Become a part of the Johnson Laboratory!

The Johnson Laboratory at the University of Colorado is in search of exceptional graduate students! 

Work in our group generally splits into two major dimensions. One of the major goals of the lab is to use aquatic parasites as a model system for exploring larger questions in the area of disease ecology (role of parasites in food webs, biodiversity and the dilution effect, coinfection dynamics, predator-parasite interactions, etc.). Second, we are interested global change and aquatic systems, including topics such as how biological invasions affect ecosystem processes and the influence of climate shifts on alpine lake communities (some of which is through a collaboration with the Niwot Ridge LTER program). Right now we are looking for a student to be involved in either of the following projects:

  1. Global change and aquatic ecosystems: In collaboration with the Niwot Ridge Long Term Ecological Research (LTER) program, this project is focused on lakes and reservoirs amongst the Rocky Mountains of Colorado. Broadly, we are working to understand the short and long-term effects of climate change, nitrogen deposition and invasive species on biological interactions within these systems. The selected student would be expected to develop an MA or PhD-level project to aid in advancing the project’s overall goals.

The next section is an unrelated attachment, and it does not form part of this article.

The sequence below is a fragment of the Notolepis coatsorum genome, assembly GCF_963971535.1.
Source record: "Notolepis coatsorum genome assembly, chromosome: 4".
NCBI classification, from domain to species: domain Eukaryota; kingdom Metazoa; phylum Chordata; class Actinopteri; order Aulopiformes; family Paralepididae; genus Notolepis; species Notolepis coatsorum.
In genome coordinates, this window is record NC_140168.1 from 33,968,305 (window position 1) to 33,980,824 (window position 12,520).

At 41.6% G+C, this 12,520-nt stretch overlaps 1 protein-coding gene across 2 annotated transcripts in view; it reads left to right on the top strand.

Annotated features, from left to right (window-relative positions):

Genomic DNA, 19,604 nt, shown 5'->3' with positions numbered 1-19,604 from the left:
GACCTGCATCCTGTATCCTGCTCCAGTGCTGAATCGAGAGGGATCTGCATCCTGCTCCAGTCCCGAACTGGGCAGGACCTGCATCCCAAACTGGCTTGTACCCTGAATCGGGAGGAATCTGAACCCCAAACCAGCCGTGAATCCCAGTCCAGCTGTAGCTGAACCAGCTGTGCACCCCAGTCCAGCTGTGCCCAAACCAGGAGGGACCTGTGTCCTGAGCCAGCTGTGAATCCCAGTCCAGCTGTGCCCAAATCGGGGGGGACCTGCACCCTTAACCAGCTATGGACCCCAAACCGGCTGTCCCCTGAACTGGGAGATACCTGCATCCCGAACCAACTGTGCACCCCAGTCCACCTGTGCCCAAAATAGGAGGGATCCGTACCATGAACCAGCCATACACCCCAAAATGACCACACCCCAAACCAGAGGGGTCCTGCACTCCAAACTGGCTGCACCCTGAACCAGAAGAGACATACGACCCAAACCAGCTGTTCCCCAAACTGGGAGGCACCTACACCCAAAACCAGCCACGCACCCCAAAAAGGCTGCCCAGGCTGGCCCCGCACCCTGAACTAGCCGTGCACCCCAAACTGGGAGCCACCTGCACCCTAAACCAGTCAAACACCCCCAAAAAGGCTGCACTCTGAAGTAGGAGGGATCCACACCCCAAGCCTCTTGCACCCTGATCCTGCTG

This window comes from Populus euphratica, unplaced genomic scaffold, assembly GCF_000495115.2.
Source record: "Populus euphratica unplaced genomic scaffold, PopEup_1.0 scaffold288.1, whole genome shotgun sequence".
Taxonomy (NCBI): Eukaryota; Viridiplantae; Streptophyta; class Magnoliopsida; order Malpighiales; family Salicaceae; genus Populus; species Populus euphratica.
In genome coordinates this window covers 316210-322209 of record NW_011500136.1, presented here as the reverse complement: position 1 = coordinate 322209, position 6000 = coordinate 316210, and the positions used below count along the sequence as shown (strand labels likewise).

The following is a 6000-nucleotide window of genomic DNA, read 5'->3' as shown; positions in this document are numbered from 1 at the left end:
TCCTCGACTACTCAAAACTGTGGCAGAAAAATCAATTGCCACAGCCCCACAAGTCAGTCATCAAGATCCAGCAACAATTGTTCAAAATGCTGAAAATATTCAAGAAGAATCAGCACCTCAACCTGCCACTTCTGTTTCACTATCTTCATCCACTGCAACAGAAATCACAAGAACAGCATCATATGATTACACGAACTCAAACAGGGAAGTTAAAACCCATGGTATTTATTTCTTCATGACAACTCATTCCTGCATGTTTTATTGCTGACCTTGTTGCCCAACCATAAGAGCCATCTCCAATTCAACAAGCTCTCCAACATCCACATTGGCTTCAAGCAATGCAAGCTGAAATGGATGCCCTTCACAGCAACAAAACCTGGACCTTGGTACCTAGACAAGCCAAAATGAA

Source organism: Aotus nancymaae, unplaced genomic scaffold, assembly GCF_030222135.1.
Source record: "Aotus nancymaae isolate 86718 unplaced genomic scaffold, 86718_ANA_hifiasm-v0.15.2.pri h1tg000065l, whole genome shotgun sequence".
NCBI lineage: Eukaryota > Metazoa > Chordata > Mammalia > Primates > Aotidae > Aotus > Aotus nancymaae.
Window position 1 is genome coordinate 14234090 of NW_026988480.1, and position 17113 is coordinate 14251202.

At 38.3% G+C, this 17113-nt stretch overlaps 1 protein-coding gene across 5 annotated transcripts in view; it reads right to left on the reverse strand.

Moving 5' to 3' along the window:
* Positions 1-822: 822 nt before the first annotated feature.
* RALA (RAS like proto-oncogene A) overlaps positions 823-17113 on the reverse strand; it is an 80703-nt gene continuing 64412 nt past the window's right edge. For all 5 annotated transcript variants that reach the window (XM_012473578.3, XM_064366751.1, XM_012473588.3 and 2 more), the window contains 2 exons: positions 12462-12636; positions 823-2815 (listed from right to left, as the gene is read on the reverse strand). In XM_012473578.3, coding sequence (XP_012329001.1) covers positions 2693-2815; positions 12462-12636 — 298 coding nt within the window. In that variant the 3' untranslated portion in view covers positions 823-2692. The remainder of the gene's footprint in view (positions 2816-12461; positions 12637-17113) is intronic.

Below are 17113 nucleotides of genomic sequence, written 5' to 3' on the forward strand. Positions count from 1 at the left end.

2. Understanding community ecology of disease: This project aims to understand how interactions among species within an aquatic community collectively influence pathogen transmission and disease risk. This can include interactions among hosts (dilution effect), among parasites (coinfection), and between non-hosts and parasites (predation). The selected student would have broad, intellectual freedom to develop projects within this system but would be expected to conduct fieldwork in California (during summers). 
  3. How threatened species respond to drought, invasive species, and disease: Using a compilation of data from California collected over nearly a decade, we are using multiple modeling approaches to better understand how to manage threatened species in the face of changing aquatic ecosystems. This newly funded work will combine large-scale analyses with collection of new empirical data, while also setting the stage for applied manipulations to promote conservation.

To learn more about current and past research projects in the Johnson lab, check out the Research page.

Please see the Prospective Students page for more information on how to apply!